U.S. decision to cut aid to create friction in Egypt
In this Wednesday, Sept. 25, 2013 photo, Egyptians crowd a market in Cairo. Egypts capital has long been proud of its nickname, Mother of the World _ a vital, fun-loving city of 18 million. But its spirit has been deeply wounded by 32 months of turmoil, including two revolutions, a military coup and violence that has killed hundreds of people. Residents talk of edginess, suspicion and bitter divisions. (AP Photo/Khalil Hamra)
In this Friday, Aug. 16, 2013 photo, Egyptian army soldiers take their positions on top and next to their armored vehicles to guard an entrance of Tahrir square, in Cairo, Egypt. Egypts capital has long been proud of its nickname, Mother of the World _ a city of 18 million, buzzing and lively, fun-loving and never sleeping. But Cairos spirit has been deeply wounded 32 months of turmoil, bloodshed, two revolutions, and a military coup. Cairenes now talk of a new callousness and edginess, suspicion of outsiders, bitter divisions between Islamists _ all fueling a longing for normalcy. (AP Photo/Hassan Ammar)
The U.S. decision to slash hundreds of millions of dollars in aid to Egypt will create new friction in Washington’s already uneasy relations with the military-backed government that ousted the first democratically elected Egyptian president. And the consequences won’t end there.
Whether the cuts are deep or symbolic, the move will anger Persian Gulf states, push Egypt to seek assistance from U.S. rivals and upend decades of close ties with the Egyptians that have been a bulwark of stability in the Middle East.
The United States has been considering such a move since July, when the Egyptian military ousted President Mohamed Morsi. Ensuing violence between authorities and Morsi supporters has killed hundreds. The scheduled Nov. 4 trial of Morsi on charges that he incited the killings of opponents while in office and the U.S. decision to cut aid to Egypt threaten to add to the turmoil.
The planned cutoff of some, but not all, U.S. aid also underscores the strategic shifts under way in the region as U.S. allies in the Gulf forge ahead with policies at odds with Washington. Saudi Arabia and other Gulf states, including the United Arab Emirates and Qatar, are strong backers of Syrian rebel factions and were openly dismayed when the U.S. set aside possible military strikes against Bashar Assad’s government. The Gulf states also feel increasingly sidelined as Washington reaches out to their rival, Iran.
Iran had moved quickly to heal long-strained ties with Egypt following Morsi’s election but now is redirecting its policies with leaders who don’t share Tehran’s agenda.
At midday yesterday, White House spokesman Jay Carney said President Obama “has been clear that we are not able to continue with business as usual. . . . We will announce the future of our assistance relationship with Egypt once we have made the appropriate diplomatic and congressional notifications.”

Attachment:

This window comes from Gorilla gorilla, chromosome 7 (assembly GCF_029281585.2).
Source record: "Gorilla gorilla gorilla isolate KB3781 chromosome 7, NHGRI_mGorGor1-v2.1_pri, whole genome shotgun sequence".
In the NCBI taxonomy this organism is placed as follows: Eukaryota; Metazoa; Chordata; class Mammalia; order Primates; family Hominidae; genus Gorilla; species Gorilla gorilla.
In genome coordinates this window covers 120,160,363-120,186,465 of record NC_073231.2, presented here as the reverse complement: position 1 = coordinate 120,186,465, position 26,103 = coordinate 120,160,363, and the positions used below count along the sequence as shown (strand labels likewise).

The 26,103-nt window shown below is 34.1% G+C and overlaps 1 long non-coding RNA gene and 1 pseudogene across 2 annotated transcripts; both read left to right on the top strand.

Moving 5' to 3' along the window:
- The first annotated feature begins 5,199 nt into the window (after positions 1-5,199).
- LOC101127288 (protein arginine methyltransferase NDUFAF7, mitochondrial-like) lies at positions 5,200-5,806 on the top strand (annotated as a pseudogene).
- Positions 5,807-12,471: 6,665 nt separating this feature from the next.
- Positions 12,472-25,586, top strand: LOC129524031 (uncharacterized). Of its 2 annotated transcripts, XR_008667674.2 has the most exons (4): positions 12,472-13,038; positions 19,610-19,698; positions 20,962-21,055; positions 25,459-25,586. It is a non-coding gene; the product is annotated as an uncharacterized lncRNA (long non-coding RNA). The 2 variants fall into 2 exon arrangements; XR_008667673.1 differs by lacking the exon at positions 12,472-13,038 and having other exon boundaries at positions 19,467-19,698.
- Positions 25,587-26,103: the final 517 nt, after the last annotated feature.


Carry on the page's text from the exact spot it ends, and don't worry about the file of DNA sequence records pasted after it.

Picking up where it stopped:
In Cairo, Gen. Abdel-Fattah el-Sissi, who led the military effort that ousted Morsi, described Egypt’s relations with the United States as “strategic” and founded on mutual interests. But he said his country would not tolerate pressure, “whether through actions or hints.”
U.S. aid to Egypt has a long history. Since the late 1970s, the country has been the second-largest recipient – after Israel – of U.S. bilateral foreign assistance, largely as a way to sustain the 1979 Egypt-Israeli peace treaty.
The United States gave Egypt $71.6 billion in assistance between 1948 and 2011, according to a Congressional Research Service report issued in June. That included $1.3 billion a year in military aid since 1987.
How much will the loss in U.S. aid matter?
Egypt has other allies who may be able to fill the financial void. In fact, Saudi Arabia and some of its Gulf Arab partners have provided a critical financial lifeline for Egypt’s new government, pledging at least $12 billion so far and aiding in regional crackdowns on Morsi’s Muslim Brotherhood. On Monday, Egypt’s interim president, Adly Mansour, visited Saudi Arabia on his first foreign trip in a sign of the importance of the Gulf aid and political backing.
But Jon Alterman, director of the Middle East program at the Center for Strategic and International Studies in Washington, said he isn’t convinced that Saudi Arabia, for instance, is interested in providing the amount of long-term aid that Egypt has received from the United States for more than three decades. The Gulf states, generally, will express their disappointment over any cuts in aid, he said.
“The Gulf states aren’t happy because they think that not only has Egypt not done anything wrong, but that Egypt has done a lot of things right in snuffing out the early flames of political Islam,” Alterman said. “They will feel that the U.S. in the interest of
. . . democracy is acting against its own concrete interests and the interests of its friends.”
“Countries like China and probably Russia will likely see this as an opportunity to find new markets and to build a new relationship,” he added.